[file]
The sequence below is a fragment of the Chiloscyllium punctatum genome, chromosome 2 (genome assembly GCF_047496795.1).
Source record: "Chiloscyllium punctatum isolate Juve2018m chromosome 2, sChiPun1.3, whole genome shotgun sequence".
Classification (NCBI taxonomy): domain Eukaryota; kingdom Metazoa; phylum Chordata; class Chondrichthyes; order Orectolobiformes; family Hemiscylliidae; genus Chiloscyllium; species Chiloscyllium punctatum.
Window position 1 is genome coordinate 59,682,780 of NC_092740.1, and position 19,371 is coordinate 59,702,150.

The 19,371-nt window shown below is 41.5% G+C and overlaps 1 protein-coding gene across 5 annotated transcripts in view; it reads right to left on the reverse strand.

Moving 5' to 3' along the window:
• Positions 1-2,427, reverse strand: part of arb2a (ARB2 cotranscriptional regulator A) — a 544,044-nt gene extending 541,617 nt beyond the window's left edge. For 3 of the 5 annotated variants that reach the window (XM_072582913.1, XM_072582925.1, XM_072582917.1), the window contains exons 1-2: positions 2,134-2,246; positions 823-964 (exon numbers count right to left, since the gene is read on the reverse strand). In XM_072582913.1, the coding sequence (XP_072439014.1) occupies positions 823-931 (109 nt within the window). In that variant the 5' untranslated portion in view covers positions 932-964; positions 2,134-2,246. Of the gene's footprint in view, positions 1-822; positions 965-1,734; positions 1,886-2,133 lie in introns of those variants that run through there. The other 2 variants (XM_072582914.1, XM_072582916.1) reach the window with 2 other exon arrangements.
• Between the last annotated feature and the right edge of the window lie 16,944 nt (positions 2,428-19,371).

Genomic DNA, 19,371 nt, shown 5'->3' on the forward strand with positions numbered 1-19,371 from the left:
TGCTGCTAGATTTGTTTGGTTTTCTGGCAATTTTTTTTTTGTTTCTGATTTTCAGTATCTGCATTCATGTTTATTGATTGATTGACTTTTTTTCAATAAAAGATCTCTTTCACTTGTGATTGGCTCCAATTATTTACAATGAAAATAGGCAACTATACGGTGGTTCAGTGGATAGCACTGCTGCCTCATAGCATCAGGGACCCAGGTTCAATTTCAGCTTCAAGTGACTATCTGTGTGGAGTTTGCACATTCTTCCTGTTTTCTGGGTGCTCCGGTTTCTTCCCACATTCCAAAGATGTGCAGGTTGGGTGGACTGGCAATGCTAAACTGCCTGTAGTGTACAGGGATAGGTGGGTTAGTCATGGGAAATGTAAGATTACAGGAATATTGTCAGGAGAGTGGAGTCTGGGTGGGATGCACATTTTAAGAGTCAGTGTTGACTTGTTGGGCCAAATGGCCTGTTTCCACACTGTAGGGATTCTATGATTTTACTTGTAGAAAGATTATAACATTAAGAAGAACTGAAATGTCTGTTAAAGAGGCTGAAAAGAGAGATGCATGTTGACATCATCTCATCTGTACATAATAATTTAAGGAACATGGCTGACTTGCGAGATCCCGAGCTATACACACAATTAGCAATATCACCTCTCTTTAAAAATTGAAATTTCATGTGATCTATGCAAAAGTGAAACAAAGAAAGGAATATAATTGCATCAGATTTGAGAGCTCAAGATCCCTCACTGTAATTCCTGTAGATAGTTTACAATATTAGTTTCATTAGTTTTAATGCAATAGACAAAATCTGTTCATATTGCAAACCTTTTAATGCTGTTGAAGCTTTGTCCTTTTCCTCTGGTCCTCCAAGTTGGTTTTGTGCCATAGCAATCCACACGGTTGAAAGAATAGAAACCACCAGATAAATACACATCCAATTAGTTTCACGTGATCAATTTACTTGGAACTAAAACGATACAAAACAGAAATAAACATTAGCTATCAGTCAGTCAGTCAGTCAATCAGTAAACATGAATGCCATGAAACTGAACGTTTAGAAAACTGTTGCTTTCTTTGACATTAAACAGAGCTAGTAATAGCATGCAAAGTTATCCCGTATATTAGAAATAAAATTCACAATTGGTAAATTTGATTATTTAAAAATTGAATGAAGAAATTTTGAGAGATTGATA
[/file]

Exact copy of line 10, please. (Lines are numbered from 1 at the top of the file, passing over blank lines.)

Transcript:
TGCTGCTAGATTTGTTTGGTTTTCTGGCAATTTTTTTTTTGTTTCTGATTTTCAGTATCTGCATTCATGTTTATTGATTGATTGACTTTTTTTCAATAAAAGATCTCTTTCACTTGTGATTGGCTCCAATTATTTACAATGAAAATAGGCAACTATACGGTGGTTCAGTGGATAGCACTGCTGCCTCATAGCATCAGGGACCCAGGTTCAATTTCAGCTTCAAGTGACTATCTGTGTGGAGTTTGCACATTCTTCCTGTTTTCTGGGTGCTCCGGTTTCTTCCCACATTCCAAAGATGTGCAGGTTGGGTGGACTGGCAATGCTAAACTGCCTGTAGTGTACAGGGATAGGTGGGTTAGTCATGGGAAATGTAAGATTACAGGAATATTGTCAGGAGAGTGGAGTCTGGGTGGGATGCACATTTTAAGAGTCAGTGTTGACTTGTTGGGCCAAATGGCCTGTTTCCACACTGTAGGGATTCTATGATTTTACTTGTAGAAAGATTATAACATTAAGAAGAACTGAAATGTCTGTTAAAGAGGCTGAAAAGAGAGATGCATGTTGACATCATCTCATCTGTACATAATAATTTAAGGAACATGGCTGACTTGCGAGATCCCGAGCTATACACACAATTAGCAATATCACCTCTCTTTAAAAATTGAAATTTCATGTGATCTATGCAAAAGTGAAACAAAGAAAGGAATATAATTGCATCAGATTTGAGAGCTCAAGATCCCTCACTGTAATTCCTGTAGATAGTTTACAATATTAGTTTCATTAGTTTTAATGCAATAGACAAAATCTGTTCATATTGCAAACCTTTTAATGCTGTTGAAGCTTTGTCCTTTTCCTCTGGTCCTCCAAGTTGGTTTTGTGCCATAGCAATCCACACGGTTGAAAGAATAGAAACCACCAGATAAATACACATCCAATTAGTTTCACGTGATCAATTTACTTGGAACTAAAACGATACAAAACAGAAATAAACATTAGCTATCAGTCAGTCAGTCAGTCAATCAGTAAACATGAATGCCATGAAACTGAACGTTTAGAAAACTGTTGCTTTCTTTGACATTAAACAGAGCTAGTAATAGCATGCAAAGTTATCCCGTATATTAGAAATAAAATTCACAATTGGTAAATTTGATTATTTAAAAATTGAATGAAGAAATTTTGAGAGATTGATA